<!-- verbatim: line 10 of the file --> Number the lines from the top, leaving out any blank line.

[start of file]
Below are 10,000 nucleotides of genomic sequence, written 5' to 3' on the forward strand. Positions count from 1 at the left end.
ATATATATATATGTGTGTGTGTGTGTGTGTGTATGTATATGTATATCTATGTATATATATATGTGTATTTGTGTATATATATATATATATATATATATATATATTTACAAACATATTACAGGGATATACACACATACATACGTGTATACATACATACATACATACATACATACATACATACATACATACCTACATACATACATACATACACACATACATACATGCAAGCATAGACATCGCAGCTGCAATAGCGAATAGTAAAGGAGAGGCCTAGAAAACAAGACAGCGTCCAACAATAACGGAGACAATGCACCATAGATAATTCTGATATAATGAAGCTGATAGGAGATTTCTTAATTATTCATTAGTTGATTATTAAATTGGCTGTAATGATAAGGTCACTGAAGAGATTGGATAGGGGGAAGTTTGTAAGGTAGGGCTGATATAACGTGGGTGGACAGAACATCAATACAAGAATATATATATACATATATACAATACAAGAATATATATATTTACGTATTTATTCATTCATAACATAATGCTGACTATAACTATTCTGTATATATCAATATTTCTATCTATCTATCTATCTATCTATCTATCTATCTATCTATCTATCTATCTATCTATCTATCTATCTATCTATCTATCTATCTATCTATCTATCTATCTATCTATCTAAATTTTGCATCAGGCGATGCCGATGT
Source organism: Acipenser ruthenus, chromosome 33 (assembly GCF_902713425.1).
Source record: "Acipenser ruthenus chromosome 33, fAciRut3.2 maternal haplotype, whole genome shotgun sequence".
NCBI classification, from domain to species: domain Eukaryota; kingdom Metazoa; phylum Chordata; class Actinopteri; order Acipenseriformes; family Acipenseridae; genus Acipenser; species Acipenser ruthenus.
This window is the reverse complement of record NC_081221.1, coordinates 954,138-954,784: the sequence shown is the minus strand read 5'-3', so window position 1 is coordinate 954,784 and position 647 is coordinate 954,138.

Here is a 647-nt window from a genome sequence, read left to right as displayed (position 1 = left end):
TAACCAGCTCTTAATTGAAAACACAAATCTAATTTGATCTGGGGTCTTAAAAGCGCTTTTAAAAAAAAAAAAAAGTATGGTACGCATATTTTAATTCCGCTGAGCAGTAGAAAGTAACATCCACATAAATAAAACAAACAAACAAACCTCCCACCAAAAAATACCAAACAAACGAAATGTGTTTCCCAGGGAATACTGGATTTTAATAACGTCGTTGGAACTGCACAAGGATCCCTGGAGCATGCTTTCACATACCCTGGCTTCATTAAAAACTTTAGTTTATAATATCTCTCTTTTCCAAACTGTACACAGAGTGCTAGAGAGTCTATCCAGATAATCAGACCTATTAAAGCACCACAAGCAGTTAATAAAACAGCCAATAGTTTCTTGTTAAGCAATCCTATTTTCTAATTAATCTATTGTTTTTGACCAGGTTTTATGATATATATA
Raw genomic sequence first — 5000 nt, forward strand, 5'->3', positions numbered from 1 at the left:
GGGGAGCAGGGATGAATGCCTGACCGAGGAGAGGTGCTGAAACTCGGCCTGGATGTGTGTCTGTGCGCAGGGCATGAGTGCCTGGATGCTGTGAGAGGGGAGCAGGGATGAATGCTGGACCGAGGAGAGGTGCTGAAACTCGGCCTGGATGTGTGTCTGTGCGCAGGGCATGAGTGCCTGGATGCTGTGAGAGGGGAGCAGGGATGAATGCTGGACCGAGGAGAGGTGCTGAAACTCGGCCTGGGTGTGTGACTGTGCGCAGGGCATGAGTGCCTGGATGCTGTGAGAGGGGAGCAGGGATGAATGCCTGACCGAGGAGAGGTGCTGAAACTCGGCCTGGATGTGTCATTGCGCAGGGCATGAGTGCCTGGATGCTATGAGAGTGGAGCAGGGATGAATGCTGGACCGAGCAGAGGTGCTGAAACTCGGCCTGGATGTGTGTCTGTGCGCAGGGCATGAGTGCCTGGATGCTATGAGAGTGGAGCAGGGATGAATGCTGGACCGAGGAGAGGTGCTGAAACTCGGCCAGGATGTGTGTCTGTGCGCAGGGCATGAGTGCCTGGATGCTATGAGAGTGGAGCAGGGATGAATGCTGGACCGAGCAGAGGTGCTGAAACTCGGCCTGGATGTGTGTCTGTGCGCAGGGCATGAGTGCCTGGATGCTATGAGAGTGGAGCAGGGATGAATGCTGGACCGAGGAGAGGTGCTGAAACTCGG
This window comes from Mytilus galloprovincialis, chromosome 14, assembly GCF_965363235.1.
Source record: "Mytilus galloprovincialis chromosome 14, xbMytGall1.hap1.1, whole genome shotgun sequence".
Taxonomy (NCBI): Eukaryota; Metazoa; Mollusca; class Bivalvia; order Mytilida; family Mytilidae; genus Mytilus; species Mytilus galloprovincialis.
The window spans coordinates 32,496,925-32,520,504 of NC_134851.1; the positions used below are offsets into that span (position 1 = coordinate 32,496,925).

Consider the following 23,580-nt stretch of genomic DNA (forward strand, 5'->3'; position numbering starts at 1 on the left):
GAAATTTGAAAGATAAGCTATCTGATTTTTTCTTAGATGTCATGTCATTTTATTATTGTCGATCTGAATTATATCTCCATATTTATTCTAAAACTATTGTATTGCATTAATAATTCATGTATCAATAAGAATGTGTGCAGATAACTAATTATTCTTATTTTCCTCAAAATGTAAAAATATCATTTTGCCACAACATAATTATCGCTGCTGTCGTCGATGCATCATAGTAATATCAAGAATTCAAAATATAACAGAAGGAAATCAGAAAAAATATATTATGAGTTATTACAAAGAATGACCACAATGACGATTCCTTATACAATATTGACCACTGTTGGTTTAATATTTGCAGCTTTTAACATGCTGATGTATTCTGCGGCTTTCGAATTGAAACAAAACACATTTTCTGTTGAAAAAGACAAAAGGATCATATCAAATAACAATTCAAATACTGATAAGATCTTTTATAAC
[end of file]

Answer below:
GGGGAGCAGGGATGAATGCCTGACCGAGGAGAGGTGCTGAAACTCGGCCTGGATGTGTGTCTGTGCGCAGGGCATGAGTGCCTGGATGCTGTGAGAGGGGAGCAGGGATGAATGCTGGACCGAGGAGAGGTGCTGAAACTCGGCCTGGATGTGTGTCTGTGCGCAGGGCATGAGTGCCTGGATGCTGTGAGAGGGGAGCAGGGATGAATGCTGGACCGAGGAGAGGTGCTGAAACTCGGCCTGGGTGTGTGACTGTGCGCAGGGCATGAGTGCCTGGATGCTGTGAGAGGGGAGCAGGGATGAATGCCTGACCGAGGAGAGGTGCTGAAACTCGGCCTGGATGTGTCATTGCGCAGGGCATGAGTGCCTGGATGCTATGAGAGTGGAGCAGGGATGAATGCTGGACCGAGCAGAGGTGCTGAAACTCGGCCTGGATGTGTGTCTGTGCGCAGGGCATGAGTGCCTGGATGCTATGAGAGTGGAGCAGGGATGAATGCTGGACCGAGGAGAGGTGCTGAAACTCGGCCAGGATGTGTGTCTGTGCGCAGGGCATGAGTGCCTGGATGCTATGAGAGTGGAGCAGGGATGAATGCTGGACCGAGCAGAGGTGCTGAAACTCGGCCTGGATGTGTGTCTGTGCGCAGGGCATGAGTGCCTGGATGCTATGAGAGTGGAGCAGGGATGAATGCTGGACCGAGGAGAGGTGCTGAAACTCGG